I have a secret to share with you: I generally avoid using any refined fat in my food. It’s a secret that the cook part of me is ashamed to admit, because it goes against one of the most trusted restaurant-isms that fat = flavor. The health-fanatic part of me, on the other hand, abhors the nutrient dead zone of calorie-dense, artery-clogging oil or butter. Meanwhile, the liberal arts college student part of me recognizes that I have placed a health halo over low and even “no-fat” foods and that our culture has absolutely no clue what is actually healthy or not.
Still, I feel like I’m living a double life, a culinary Hannah Montana, if you will. For the purpose of this blog, I develop recipes sparing no real expense – if a dish necessitates an oil-based vinaigrette or some fat to keep a baked good moist, I’ll go for it. If a soup needs a drizzle of olive oil to make it more photogenic, by all means I’ll drizzle that oil (and after, to be candid, I will scoop off that small layer of oil before digging in).
While I 100% stand behind my content, it would be unrealistic to pretend that I eat like that every day, or that I have the time/energy to make the “healthier” recipes every day. My day-to-day diet consists of toast or cereal for breakfast, and various permutations of rice and beans (literally rice and a can of beans cooked together with spices), frozen vegetables heated up in a dry pan to top. I’m still hoping that this is just a temporary college thing.
Daily life me is perfectly content eating the food equivalent of wallpaper paste, as long as there is no oil and a reasonable assortment of veggies and other foods with the nutrients my non-qualified self thinks I need. Cook me cries at every episode of Chef’s Table and dreams about culinary gastronomy, even though that’s not at all my cooking style.
This dissonance becomes exhausting after a while, yet somehow I’m naturally drawn to these extremes. What makes the middle ground so difficult to occupy?
I decided to try and bridge that gap through one of the simplest foods that I somehow never managed to get right: granola.
I’ve made traditional granola, with all the oil and brown sugar and such, and it was alright – not quite clumpy enough for my taste. I’ve made the health-nut version of granola, with no added fat, just water and syrup holding everything together. While this version had some good clumpage, it had a perpetual staleness to it that was evident even straight out of the oven.
Finally, through research and my own little bit of crazy, I thought up this chocolate tahini version. It’s refined oil-free but most definitely not low-fat, unassuming in appearance but unexpectedly complex in flavor. There are perfectly sized clumps, and I ate the whole batch in a matter of days.
Tahini has this acerbic note that makes it difficult to palate without something sweet or a little earthy to counteract it. Insert: chocolate (because most people love chocolate), two types of sweetness from maple syrup and coconut sugar, and just a touch of cinnamon to make the chocolate flavor shine even more. The tahini serves two purposes: it binds everything together and helps the granola bake up to the most delightful crunch in the oven and it also lends a nutty undertone, the sesame playing with the cocoa reminiscent of how hazelnuts do in Nutella. And what better way to celebrate that nuttiness than to add a generous serving of chopped nuts to the granola as well?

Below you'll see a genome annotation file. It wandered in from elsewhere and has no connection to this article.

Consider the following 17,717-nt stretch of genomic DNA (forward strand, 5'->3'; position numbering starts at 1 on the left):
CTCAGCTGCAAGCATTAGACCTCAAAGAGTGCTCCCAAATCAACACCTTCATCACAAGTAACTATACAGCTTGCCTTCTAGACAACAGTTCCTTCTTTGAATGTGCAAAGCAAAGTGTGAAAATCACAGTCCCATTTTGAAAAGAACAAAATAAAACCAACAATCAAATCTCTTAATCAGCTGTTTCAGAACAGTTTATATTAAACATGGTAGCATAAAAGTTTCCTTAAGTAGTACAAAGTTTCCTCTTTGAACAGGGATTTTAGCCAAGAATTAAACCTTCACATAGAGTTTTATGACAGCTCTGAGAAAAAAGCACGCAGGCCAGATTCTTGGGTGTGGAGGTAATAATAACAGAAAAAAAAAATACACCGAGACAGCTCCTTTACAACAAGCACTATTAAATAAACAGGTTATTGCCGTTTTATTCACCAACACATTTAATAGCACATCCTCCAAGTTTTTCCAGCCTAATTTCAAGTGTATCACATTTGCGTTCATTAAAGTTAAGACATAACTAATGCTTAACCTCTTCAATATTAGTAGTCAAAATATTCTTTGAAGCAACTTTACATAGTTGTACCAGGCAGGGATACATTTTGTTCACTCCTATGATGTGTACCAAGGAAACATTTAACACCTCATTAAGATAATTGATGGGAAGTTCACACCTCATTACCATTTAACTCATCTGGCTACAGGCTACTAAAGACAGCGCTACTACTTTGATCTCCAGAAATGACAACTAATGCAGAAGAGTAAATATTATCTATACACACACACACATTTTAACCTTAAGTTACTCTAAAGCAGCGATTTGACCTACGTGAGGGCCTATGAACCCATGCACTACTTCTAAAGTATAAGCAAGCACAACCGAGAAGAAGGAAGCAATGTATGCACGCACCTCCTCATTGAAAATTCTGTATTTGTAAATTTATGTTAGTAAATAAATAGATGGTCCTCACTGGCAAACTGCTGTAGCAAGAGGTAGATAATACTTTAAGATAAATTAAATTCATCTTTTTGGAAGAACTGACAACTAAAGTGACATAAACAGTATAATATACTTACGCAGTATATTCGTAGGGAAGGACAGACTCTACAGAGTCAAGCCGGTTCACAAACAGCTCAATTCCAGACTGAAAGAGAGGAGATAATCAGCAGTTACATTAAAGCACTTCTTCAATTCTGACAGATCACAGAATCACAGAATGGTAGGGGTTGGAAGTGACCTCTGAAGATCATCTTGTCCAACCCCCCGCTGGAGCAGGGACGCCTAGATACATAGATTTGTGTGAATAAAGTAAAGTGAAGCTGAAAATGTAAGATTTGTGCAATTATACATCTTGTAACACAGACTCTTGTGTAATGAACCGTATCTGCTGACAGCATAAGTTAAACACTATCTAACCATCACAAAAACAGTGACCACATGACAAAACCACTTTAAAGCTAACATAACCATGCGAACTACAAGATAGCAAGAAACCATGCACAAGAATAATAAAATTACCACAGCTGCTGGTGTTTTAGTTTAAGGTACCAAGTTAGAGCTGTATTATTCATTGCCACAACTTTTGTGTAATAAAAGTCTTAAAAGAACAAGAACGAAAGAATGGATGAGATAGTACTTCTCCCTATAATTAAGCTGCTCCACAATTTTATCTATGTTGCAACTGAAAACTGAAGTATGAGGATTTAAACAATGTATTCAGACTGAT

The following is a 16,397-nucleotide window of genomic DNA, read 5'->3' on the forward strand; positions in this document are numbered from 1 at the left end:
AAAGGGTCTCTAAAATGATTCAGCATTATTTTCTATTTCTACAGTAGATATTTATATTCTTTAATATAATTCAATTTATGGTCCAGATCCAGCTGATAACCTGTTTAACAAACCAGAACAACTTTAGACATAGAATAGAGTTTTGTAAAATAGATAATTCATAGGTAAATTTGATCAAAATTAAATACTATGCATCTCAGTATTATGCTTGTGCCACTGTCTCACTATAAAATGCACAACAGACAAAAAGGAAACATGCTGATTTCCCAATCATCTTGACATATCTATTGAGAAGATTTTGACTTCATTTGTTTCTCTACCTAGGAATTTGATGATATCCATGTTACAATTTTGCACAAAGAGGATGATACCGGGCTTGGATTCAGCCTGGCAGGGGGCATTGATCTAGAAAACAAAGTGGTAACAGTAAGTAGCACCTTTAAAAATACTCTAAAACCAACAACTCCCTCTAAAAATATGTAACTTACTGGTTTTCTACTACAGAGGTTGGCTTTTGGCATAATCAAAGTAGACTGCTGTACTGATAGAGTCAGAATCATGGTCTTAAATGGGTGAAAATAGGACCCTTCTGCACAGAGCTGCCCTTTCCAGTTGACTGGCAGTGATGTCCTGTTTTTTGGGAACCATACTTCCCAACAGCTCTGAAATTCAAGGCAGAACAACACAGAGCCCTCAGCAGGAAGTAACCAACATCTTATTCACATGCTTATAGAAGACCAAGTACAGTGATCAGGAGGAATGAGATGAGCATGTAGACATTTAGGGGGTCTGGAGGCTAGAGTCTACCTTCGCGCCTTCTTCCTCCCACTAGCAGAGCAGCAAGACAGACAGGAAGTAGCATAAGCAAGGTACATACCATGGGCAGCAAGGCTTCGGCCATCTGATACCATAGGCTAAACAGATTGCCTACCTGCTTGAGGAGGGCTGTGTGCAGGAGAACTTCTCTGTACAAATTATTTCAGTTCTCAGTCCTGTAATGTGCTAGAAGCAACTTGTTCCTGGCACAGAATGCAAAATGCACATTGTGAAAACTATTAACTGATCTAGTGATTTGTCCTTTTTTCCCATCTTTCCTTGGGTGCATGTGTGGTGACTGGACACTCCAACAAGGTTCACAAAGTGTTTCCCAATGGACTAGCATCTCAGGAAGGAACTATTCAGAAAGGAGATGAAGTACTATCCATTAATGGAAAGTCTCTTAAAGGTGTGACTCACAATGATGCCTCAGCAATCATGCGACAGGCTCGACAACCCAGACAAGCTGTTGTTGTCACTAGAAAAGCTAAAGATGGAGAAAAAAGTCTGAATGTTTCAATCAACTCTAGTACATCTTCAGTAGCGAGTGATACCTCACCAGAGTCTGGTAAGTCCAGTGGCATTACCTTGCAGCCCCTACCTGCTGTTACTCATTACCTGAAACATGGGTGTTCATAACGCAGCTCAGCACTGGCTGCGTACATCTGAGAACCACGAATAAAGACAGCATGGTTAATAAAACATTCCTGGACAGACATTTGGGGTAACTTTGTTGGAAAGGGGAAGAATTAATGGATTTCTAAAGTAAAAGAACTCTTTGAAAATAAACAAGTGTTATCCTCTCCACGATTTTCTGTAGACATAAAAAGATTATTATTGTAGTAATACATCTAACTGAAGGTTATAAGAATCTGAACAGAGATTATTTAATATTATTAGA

Photo time came and the styling was all well and good, but there just seemed to be an element missing – a drizzle of something, maybe (one of my most common styling techniques). Clearly the layout needed splatters of more tahini dotting every surface of the shot. And you know what? I didn’t even wipe the extra tahini off the granola before digging in, because it tasted good.
I like to let myself believe that tahini is healthy, maybe a bit better to use than more refined fats. At the very least, it certainly has more flavor than plain oil. Through this supposed virtue and its simplicity, this granola has made its way into my breakfast repertoire, an unusually “elaborate” break from my usual contents-of-a-cardboard-box with almond milk.
This granola is the most wonderful medium between my health halo and my love for decadence and exciting flavors.
I think I might like to occupy this middle ground more often.
Chocolate Tahini Granola
2 cups oats
¼ cup tahini
¼ cup cocoa powder
2 tablespoons coconut sugar
½ teaspoon sea salt
½ teaspoon ground cinnamon
¼ cup maple syrup
2 tablespoons water
1 cup mixed nuts, chopped (I used a blend of hazelnuts, almonds, brazil nuts, macadamias, and pecans)
1/3 cup cocoa nibs (to mix at end)
¼ cup hemp seeds (to mix at end)
Preheat oven to 300 degrees.
In a large bowl, mix together all of the ingredients except for the cocoa nibs and hemp seeds. Lay out the granola on a sheet pan lined with parchment paper, making sure that it’s in a single layer to ensure even baking.
Bake for 15 minutes, then rotate the pan in the oven. Bake for another 15 minutes and take the granola out of the oven (it’ll continue to crisp up as it cools). Mix in the cocoa nibs and hemp seeds, breaking up the granola a bit as you do so.
Note: many granola recipes call for you to stir the granola before you put it in for the second baking. I prefer not to touch it so that it bakes up into a large granola cookie of sorts. This allows me to break it up into nice clumps later.
Serve the granola with fresh fruit, [non-dairy] milk of your choice, and maybe some more tahini, if you’re feeling wild.